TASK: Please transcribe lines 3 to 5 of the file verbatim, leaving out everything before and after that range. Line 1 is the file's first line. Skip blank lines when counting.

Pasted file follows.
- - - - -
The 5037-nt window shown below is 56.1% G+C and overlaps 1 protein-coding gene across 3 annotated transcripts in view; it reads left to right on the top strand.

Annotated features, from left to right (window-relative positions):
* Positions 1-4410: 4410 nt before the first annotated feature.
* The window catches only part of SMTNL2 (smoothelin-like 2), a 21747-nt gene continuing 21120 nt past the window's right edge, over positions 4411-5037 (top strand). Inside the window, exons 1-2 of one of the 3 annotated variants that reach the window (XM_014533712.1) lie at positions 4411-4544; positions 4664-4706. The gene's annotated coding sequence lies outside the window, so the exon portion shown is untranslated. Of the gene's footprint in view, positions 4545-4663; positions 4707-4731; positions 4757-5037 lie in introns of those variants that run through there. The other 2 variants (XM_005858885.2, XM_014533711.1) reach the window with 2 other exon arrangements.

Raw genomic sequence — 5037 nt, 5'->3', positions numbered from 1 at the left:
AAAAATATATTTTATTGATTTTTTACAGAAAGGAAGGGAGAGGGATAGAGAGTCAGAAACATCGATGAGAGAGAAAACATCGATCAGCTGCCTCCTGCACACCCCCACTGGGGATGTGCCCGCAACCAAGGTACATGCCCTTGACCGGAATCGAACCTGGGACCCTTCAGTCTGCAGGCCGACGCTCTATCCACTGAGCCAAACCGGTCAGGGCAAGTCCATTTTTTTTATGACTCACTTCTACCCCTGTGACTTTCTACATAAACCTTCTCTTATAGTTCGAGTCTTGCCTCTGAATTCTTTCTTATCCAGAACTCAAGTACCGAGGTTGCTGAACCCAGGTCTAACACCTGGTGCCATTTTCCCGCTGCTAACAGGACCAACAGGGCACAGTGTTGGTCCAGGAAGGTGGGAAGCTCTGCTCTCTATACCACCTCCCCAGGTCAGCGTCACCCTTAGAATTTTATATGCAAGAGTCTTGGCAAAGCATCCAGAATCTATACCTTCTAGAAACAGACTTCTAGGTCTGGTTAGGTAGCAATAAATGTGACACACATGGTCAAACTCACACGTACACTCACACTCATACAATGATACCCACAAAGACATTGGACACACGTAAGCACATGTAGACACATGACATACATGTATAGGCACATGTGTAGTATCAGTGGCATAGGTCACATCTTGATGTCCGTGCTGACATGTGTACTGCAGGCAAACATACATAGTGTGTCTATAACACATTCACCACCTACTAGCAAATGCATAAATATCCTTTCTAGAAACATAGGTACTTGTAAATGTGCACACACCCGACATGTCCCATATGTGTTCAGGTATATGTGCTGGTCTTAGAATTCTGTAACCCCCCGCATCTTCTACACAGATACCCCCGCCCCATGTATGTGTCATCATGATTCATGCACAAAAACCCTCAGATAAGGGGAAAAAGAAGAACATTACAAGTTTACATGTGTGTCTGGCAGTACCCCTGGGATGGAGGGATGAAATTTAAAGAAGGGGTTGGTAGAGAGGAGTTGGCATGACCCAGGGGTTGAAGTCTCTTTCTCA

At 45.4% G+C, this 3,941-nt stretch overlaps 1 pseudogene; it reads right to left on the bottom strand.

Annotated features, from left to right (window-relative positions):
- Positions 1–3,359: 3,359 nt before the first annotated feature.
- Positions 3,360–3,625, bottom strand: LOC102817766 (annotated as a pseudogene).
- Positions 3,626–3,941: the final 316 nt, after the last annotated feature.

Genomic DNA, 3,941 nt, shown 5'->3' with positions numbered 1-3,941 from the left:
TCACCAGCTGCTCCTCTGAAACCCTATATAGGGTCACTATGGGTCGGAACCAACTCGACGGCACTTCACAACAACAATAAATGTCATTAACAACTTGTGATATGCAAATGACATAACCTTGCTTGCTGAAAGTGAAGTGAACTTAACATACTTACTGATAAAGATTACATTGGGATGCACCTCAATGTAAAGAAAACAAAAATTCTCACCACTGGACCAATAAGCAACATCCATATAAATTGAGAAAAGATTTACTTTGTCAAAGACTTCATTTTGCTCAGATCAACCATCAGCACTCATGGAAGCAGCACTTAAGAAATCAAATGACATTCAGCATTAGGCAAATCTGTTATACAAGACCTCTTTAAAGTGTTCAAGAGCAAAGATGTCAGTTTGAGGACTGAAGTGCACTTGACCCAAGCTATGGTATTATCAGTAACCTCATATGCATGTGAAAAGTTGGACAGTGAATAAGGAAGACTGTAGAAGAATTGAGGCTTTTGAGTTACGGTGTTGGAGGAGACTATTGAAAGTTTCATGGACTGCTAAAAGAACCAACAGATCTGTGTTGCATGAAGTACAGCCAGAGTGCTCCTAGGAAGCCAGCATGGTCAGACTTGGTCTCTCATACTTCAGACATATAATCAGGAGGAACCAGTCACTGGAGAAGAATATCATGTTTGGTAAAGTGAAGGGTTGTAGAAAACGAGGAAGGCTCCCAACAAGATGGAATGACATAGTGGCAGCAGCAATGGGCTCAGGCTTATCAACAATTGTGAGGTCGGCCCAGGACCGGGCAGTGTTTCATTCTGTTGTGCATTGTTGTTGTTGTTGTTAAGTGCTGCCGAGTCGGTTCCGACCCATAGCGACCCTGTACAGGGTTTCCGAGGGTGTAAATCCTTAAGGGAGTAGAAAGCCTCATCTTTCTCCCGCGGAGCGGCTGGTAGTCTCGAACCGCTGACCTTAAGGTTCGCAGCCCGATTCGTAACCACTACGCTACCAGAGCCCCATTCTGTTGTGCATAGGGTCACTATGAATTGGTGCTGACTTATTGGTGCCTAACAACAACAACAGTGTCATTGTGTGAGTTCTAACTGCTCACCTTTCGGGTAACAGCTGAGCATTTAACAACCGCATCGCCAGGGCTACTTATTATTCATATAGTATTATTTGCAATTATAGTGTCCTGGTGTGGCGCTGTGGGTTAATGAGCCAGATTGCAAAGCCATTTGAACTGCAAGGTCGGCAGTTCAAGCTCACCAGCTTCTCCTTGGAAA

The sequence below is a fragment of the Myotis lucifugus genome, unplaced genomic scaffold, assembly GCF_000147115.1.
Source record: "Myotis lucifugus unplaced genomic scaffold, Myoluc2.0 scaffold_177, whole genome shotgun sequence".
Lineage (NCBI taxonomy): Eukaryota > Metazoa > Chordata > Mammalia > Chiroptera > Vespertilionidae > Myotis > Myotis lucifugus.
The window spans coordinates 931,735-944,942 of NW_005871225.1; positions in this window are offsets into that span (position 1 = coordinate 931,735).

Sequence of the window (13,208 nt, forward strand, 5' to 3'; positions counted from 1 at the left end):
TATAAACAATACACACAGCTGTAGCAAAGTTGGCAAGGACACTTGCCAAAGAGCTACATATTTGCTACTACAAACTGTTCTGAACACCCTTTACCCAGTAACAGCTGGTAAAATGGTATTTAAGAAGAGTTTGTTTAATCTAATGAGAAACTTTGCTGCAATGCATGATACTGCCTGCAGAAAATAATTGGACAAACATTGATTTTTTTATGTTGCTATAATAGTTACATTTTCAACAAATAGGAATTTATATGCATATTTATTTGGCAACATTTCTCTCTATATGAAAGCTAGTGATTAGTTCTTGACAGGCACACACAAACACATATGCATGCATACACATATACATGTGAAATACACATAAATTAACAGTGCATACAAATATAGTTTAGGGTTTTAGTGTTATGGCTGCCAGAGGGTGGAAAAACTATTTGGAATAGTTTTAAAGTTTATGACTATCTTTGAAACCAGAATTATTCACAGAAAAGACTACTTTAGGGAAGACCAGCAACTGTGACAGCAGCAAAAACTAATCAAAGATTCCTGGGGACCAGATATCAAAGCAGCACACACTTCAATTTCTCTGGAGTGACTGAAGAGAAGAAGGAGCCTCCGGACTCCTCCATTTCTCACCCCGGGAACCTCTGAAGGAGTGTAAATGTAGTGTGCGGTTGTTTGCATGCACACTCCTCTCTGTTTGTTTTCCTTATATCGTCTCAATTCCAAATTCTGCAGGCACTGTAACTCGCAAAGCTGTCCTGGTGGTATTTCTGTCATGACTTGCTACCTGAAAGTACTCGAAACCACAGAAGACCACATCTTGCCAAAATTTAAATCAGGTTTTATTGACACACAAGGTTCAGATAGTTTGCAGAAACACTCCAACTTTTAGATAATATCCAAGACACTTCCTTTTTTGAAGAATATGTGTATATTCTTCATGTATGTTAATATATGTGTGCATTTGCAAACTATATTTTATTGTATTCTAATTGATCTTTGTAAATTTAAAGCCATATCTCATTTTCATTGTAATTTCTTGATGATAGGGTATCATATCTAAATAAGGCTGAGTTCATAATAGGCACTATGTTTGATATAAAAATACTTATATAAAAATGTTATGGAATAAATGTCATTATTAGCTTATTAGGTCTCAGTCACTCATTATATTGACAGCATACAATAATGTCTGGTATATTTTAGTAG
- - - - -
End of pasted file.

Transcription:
* Positions 1-4410: 4410 nt before the first annotated feature.
* The window catches only part of SMTNL2 (smoothelin-like 2), a 21747-nt gene continuing 21120 nt past the window's right edge, over positions 4411-5037 (top strand). Inside the window, exons 1-2 of one of the 3 annotated variants that reach the window (XM_014533712.1) lie at positions 4411-4544; positions 4664-4706. The gene's annotated coding sequence lies outside the window, so the exon portion shown is untranslated. Of the gene's footprint in view, positions 4545-4663; positions 4707-4731; positions 4757-5037 lie in introns of those variants that run through there. The other 2 variants (XM_005858885.2, XM_014533711.1) reach the window with 2 other exon arrangements.

Raw genomic sequence — 5037 nt, 5'->3', positions numbered from 1 at the left: